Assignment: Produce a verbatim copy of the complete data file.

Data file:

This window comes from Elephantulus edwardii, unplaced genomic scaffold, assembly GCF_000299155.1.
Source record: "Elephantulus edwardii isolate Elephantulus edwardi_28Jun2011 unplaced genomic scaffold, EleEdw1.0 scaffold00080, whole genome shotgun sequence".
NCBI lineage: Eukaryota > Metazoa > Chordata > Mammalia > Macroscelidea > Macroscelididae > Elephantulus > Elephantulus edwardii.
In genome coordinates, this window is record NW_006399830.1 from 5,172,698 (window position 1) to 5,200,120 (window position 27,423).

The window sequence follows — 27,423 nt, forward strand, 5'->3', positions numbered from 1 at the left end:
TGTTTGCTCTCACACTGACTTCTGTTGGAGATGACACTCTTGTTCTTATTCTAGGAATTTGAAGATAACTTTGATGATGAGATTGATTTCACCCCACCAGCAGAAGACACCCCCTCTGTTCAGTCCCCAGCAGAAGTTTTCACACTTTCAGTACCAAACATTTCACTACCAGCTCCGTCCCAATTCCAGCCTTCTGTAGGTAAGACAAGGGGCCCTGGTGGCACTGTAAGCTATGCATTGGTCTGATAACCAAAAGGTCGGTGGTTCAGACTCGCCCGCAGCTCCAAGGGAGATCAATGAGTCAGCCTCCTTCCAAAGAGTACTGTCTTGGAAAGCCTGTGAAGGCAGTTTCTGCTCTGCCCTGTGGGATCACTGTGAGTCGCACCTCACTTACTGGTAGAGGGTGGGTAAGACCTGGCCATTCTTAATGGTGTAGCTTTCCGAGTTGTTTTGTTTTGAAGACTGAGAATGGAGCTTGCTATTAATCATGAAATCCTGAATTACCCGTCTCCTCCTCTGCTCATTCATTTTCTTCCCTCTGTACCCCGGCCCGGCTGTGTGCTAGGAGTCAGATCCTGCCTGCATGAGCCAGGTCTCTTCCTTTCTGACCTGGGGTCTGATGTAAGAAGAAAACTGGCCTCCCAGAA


This window comes from Elephantulus edwardii, unplaced genomic scaffold, assembly GCF_000299155.1.
Source record: "Elephantulus edwardii isolate Elephantulus edwardi_28Jun2011 unplaced genomic scaffold, EleEdw1.0 scaffold00080, whole genome shotgun sequence".
NCBI lineage: Eukaryota > Metazoa > Chordata > Mammalia > Macroscelidea > Macroscelididae > Elephantulus > Elephantulus edwardii.
In genome coordinates, this window is record NW_006399830.1 from 5,172,698 (window position 1) to 5,200,120 (window position 27,423).

The window sequence follows — 27,423 nt, forward strand, 5'->3', positions numbered from 1 at the left end:
TGTTTGCTCTCACACTGACTTCTGTTGGAGATGACACTCTTGTTCTTATTCTAGGAATTTGAAGATAACTTTGATGATGAGATTGATTTCACCCCACCAGCAGAAGACACCCCCTCTGTTCAGTCCCCAGCAGAAGTTTTCACACTTTCAGTACCAAACATTTCACTACCAGCTCCGTCCCAATTCCAGCCTTCTGTAGGTAAGACAAGGGGCCCTGGTGGCACTGTAAGCTATGCATTGGTCTGATAACCAAAAGGTCGGTGGTTCAGACTCGCCCGCAGCTCCAAGGGAGATCAATGAGTCAGCCTCCTTCCAAAGAGTACTGTCTTGGAAAGCCTGTGAAGGCAGTTTCTGCTCTGCCCTGTGGGATCACTGTGAGTCGCACCTCACTTACTGGTAGAGGGTGGGTAAGACCTGGCCATTCTTAATGGTGTAGCTTTCCGAGTTGTTTTGTTTTGAAGACTGAGAATGGAGCTTGCTATTAATCATGAAATCCTGAATTACCCGTCTCCTCCTCTGCTCATTCATTTTCTTCCCTCTGTACCCCGGCCCGGCTGTGTGCTAGGAGTCAGATCCTGCCTGCATGAGCCAGGTCTCTTCCTTTCTGACCTGGGGTCTGATGTAAGAAGAAAACTGGCCTCCCAGAA